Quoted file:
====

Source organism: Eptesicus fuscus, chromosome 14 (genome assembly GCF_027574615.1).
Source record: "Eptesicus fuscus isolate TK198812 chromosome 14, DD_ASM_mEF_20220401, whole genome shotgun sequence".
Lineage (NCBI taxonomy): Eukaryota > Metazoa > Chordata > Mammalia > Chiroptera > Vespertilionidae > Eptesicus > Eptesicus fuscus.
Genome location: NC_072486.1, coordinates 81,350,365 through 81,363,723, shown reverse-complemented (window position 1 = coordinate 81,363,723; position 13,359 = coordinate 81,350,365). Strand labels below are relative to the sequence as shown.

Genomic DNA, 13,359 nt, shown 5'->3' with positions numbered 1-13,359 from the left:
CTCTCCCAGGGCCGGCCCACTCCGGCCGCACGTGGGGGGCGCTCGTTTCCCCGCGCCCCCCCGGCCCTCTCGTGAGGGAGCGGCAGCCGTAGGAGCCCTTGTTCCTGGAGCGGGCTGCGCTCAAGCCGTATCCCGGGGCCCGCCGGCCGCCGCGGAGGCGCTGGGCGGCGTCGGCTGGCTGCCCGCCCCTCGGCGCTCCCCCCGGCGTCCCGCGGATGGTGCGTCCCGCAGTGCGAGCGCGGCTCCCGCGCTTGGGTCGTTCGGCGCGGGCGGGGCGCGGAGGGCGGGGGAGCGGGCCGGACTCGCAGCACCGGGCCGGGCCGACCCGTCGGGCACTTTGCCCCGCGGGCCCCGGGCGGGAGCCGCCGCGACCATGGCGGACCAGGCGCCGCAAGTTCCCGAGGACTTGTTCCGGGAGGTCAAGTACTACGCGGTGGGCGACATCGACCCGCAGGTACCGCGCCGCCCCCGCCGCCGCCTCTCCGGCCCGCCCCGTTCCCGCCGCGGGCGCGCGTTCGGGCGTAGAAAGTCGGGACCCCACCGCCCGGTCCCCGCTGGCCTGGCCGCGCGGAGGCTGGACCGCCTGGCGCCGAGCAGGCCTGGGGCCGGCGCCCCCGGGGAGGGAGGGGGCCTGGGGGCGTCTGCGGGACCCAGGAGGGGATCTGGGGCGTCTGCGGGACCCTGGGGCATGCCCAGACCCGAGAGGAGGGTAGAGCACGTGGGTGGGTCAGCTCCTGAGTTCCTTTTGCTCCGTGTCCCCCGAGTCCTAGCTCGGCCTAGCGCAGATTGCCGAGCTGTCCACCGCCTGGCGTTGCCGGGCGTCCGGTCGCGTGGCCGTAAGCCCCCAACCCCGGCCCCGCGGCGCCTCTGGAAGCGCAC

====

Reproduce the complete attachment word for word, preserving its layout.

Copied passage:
Source organism: Eptesicus fuscus, chromosome 14 (genome assembly GCF_027574615.1).
Source record: "Eptesicus fuscus isolate TK198812 chromosome 14, DD_ASM_mEF_20220401, whole genome shotgun sequence".
Lineage (NCBI taxonomy): Eukaryota > Metazoa > Chordata > Mammalia > Chiroptera > Vespertilionidae > Eptesicus > Eptesicus fuscus.
Genome location: NC_072486.1, coordinates 81,350,365 through 81,363,723, shown reverse-complemented (window position 1 = coordinate 81,363,723; position 13,359 = coordinate 81,350,365). Strand labels below are relative to the sequence as shown.

Genomic DNA, 13,359 nt, shown 5'->3' with positions numbered 1-13,359 from the left:
CTCTCCCAGGGCCGGCCCACTCCGGCCGCACGTGGGGGGCGCTCGTTTCCCCGCGCCCCCCCGGCCCTCTCGTGAGGGAGCGGCAGCCGTAGGAGCCCTTGTTCCTGGAGCGGGCTGCGCTCAAGCCGTATCCCGGGGCCCGCCGGCCGCCGCGGAGGCGCTGGGCGGCGTCGGCTGGCTGCCCGCCCCTCGGCGCTCCCCCCGGCGTCCCGCGGATGGTGCGTCCCGCAGTGCGAGCGCGGCTCCCGCGCTTGGGTCGTTCGGCGCGGGCGGGGCGCGGAGGGCGGGGGAGCGGGCCGGACTCGCAGCACCGGGCCGGGCCGACCCGTCGGGCACTTTGCCCCGCGGGCCCCGGGCGGGAGCCGCCGCGACCATGGCGGACCAGGCGCCGCAAGTTCCCGAGGACTTGTTCCGGGAGGTCAAGTACTACGCGGTGGGCGACATCGACCCGCAGGTACCGCGCCGCCCCCGCCGCCGCCTCTCCGGCCCGCCCCGTTCCCGCCGCGGGCGCGCGTTCGGGCGTAGAAAGTCGGGACCCCACCGCCCGGTCCCCGCTGGCCTGGCCGCGCGGAGGCTGGACCGCCTGGCGCCGAGCAGGCCTGGGGCCGGCGCCCCCGGGGAGGGAGGGGGCCTGGGGGCGTCTGCGGGACCCAGGAGGGGATCTGGGGCGTCTGCGGGACCCTGGGGCATGCCCAGACCCGAGAGGAGGGTAGAGCACGTGGGTGGGTCAGCTCCTGAGTTCCTTTTGCTCCGTGTCCCCCGAGTCCTAGCTCGGCCTAGCGCAGATTGCCGAGCTGTCCACCGCCTGGCGTTGCCGGGCGTCCGGTCGCGTGGCCGTAAGCCCCCAACCCCGGCCCCGCGGCGCCTCTGGAAGCGCAC